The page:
Reactions mixed over Montemagno’s plan to shake up academic departments


Brian Munoz | @BrianMMunoz

Southern Illinois University Chancellor Carlo Montemagno gives the “State of the University” speech Tuesday, Sept. 26, 2017, at Shryock Auditorium. Montemagno spoke on his vision for the university and the steps administration plans to take to increase enrollement numbers. (Brian Muñoz | @BrianMMunoz)

By Cory Ray

Chancellor Carlo Montemagno sent an email to deans early last week detailing the first draft of his plan to reorganize the university’s academic units, which would result in a massive overhaul of every college on campus.

As it stands, the plan known as the “straw man” reorganization plan would consolidate the number of undergraduate colleges on campus from eight to five.

The plan follows the July approval of the Financial Sustainability Plan, a proposal from System President Randy Dunn which reduces the number of academic colleges on campus by one.


Under Montemagno’s plan, all colleges would be affected by the reorganization in some way.

The College of Science, which was referenced as a potential target for being merged into other colleges in the Financial Sustainability Plan, is drafted to be split between the College of Agricultural Sciences and the College of Engineering.

Life sciences would be absorbed into the College of Agricultural Sciences, while physical sciences would be transferred to the College of Engineering. Both colleges would then undergo name changes to represent programs within them.

The College of Mass Communication and Media Arts would be absorbed into the College of Liberal Arts, which would then be called the College of Liberal and Performing Arts.

“The object is not just financial,” MCMA Dean Deborah Tudor said. “It’s a way to put programs together that logically belong together.”

However, Faculty Association President David Johnson said he questions if departments will truly use the reorganization effort for the reforms Montemagno said he intends to put in place.

Journalism student Brandon Kyles, an undergraduate student government senator and senior from Chicago, said he worries where many departments could end up.


“At the end of the day, they’re different — the focuses are different,” Kyles said. “Why are we trying to mush everybody together to have one joint focus when that’s not that case?”

The College of Education and Human Services would be dissolved, with the induction of a new College of Health and Human Services.

This would also create a freestanding School of Education, which would still have its own dean.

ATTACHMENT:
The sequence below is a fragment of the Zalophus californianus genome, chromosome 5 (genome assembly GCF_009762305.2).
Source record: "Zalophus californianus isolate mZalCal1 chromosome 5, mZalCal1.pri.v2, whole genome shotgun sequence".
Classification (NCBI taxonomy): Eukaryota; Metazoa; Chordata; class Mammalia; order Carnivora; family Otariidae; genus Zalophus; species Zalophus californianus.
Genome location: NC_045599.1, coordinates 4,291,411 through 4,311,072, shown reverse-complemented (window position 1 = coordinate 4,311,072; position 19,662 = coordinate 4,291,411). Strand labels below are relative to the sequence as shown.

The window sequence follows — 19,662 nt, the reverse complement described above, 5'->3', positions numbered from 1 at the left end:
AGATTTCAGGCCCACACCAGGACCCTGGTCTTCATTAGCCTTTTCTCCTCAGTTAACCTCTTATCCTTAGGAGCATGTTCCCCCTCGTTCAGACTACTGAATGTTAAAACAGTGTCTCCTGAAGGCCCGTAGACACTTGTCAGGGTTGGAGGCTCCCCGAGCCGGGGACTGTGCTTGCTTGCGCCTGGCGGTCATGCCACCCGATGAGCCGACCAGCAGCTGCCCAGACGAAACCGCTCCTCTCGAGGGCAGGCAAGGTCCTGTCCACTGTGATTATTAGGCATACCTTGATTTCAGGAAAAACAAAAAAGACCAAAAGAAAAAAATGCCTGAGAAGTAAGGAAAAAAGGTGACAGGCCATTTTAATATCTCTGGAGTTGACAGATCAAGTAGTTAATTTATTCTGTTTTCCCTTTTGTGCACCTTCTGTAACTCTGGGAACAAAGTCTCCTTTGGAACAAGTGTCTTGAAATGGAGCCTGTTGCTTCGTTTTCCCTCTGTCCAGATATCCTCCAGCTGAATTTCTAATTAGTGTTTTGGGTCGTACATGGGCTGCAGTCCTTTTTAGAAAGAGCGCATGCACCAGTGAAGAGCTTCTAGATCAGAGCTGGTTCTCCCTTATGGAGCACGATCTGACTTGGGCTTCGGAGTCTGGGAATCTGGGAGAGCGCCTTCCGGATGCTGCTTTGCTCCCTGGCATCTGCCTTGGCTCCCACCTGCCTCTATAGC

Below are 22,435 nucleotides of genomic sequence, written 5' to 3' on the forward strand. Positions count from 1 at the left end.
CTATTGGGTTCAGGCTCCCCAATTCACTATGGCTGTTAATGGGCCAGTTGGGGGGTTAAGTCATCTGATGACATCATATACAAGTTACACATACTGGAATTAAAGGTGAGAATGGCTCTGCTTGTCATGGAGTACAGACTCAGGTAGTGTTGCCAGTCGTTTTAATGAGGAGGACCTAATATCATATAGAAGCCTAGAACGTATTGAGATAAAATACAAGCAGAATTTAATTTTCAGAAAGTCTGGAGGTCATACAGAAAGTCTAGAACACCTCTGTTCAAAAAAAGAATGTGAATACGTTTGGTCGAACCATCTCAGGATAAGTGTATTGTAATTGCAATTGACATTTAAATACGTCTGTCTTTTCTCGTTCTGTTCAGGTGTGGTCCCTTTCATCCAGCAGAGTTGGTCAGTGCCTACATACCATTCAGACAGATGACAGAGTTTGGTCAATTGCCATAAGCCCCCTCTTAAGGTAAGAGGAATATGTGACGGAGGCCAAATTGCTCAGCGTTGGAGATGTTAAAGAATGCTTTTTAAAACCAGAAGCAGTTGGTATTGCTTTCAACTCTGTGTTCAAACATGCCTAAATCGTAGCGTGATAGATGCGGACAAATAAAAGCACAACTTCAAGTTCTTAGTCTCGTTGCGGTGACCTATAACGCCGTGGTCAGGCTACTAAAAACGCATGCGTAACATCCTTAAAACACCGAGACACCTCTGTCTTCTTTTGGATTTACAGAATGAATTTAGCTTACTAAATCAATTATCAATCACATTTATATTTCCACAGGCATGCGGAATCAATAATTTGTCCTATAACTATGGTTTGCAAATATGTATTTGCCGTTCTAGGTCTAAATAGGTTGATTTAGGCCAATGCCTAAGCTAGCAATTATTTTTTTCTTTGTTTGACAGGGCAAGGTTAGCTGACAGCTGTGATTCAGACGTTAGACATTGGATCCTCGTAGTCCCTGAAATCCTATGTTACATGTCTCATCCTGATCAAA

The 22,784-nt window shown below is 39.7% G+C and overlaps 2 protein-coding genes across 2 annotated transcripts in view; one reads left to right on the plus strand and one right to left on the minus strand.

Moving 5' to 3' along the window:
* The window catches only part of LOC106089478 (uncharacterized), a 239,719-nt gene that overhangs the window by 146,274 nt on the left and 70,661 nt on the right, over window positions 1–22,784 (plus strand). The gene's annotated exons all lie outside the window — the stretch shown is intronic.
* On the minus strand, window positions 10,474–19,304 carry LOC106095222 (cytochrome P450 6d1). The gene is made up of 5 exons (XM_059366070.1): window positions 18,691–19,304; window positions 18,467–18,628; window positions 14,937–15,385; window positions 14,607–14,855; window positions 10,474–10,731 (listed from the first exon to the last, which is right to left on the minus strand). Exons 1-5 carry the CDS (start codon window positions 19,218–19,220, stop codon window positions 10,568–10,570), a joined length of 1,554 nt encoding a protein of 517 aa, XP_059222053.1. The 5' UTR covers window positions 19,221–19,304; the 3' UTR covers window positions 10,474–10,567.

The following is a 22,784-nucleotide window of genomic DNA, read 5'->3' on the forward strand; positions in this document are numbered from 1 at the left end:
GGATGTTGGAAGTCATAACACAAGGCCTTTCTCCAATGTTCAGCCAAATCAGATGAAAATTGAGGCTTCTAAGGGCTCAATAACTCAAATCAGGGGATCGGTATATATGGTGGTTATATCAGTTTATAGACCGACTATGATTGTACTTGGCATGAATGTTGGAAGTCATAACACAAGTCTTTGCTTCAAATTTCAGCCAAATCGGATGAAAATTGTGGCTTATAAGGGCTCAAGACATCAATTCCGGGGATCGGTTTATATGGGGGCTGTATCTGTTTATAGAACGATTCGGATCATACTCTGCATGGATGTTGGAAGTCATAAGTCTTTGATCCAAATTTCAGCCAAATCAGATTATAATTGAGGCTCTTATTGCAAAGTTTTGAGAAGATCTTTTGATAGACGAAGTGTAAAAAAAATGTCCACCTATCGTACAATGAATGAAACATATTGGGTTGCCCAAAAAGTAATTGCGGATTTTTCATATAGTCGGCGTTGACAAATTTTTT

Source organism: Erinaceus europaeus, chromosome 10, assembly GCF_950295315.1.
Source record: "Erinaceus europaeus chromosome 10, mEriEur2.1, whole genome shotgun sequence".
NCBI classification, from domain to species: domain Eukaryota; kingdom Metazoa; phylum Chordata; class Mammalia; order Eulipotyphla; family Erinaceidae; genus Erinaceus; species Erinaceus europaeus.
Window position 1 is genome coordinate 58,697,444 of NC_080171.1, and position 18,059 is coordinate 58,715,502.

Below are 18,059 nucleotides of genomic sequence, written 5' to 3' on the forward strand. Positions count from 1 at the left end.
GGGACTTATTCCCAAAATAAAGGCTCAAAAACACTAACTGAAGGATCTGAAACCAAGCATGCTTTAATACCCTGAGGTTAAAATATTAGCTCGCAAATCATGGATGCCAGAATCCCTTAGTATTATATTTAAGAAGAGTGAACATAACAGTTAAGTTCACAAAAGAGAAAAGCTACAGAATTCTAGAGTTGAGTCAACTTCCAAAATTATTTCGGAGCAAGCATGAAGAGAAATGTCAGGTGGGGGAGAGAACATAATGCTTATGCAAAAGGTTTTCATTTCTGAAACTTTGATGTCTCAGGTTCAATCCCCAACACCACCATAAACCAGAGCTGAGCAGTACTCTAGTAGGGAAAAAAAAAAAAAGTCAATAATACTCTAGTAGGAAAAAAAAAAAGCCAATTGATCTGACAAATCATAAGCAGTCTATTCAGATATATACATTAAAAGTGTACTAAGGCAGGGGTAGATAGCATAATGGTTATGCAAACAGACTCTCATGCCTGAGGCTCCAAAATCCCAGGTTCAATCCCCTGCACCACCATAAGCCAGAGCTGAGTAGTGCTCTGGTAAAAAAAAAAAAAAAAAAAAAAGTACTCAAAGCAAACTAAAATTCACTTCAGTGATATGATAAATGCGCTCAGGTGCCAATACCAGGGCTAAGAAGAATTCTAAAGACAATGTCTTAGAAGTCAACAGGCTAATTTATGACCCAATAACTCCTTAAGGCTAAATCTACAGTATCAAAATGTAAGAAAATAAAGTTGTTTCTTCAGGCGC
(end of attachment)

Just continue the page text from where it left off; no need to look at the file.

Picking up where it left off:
The College of Applied Sciences and Arts will also be dissolved under the new plan, with some programs potentially falling under the College of Health and Human Services and the also newly-established College of Engineering, Physical Science and Technology.

“I am terrified, in all honesty, for the students that come after me,” Kyles said. “I do not know how this will produce better students.”

USG Vice President Emily Buice, however, said the changes make sense.

“As we move forward, we’re becoming SIU as we need to be instead of SIU as we were,” said Buice, a senior from Tallassee, Alabama studying public relations and history.

During his Sept. 26 State of the University address, Montemagno said the restructuring will save $2.3 million in administrative costs.

Johnson said this accounts for about one percent of the school’s overall budget.

He said the restructuring could “have some good effects in some cases” but could also be disruptive and a large undertaking.

“All the work that people could be doing to improve their programs, a lot of the service energy, service work that faculty could be doing is … all going into this reorganization,” he said. “Is that the best use of our time and energy?”

Right now, colleges like MCMA have schools, which house individual departments. Other colleges, such as the College of Science, contain no schools, and are only divided into departments.

Under the chancellor’s plan, every department would belong to a school, which will be lead by a director.

“It’s kind of a one-size-fits-all approach,” Johnson said.

Johnson said he has issues with the draft because Montemagno was not in close contact with faculty or student groups when organizing the plan.

“If people in the units decide what makes the most sense for them, then great,” he said. “But just telling everybody you’ve got to merge with somebody is problematic.”

The plan is a first draft of the reorganization, and it may change before any permanent decisions are made. Further, the draft does not specify where specific programs may end up.

Montemagno said in his speech the second draft will be published in November following input from constituency groups.

Still, Johnson said it’s a “top down” approach, as opposed to a bottom-up approach in which Montemagno would come to academic units first for input.

The finalized draft is scheduled to be implemented by July 1, 2018, according to Montemagno’s speech.

Buice said the best way for students to be involved is to communicate to USG senators, professors and other students about their concerns.

“Change is scary,’” she said. “It’s just a part of life … But once we get past that and we look at this, we start putting our voices forward and saying, ‘Yes, this is what we want. No, this is not what we want.’ That’s when we’ll able to make collaborative changes that will substantially help the university.”

Campus editor Marnie Leonard contributed to this story.

Staff writer Cory Ray can be reached at [email protected] or on Twitter @coryray_de.

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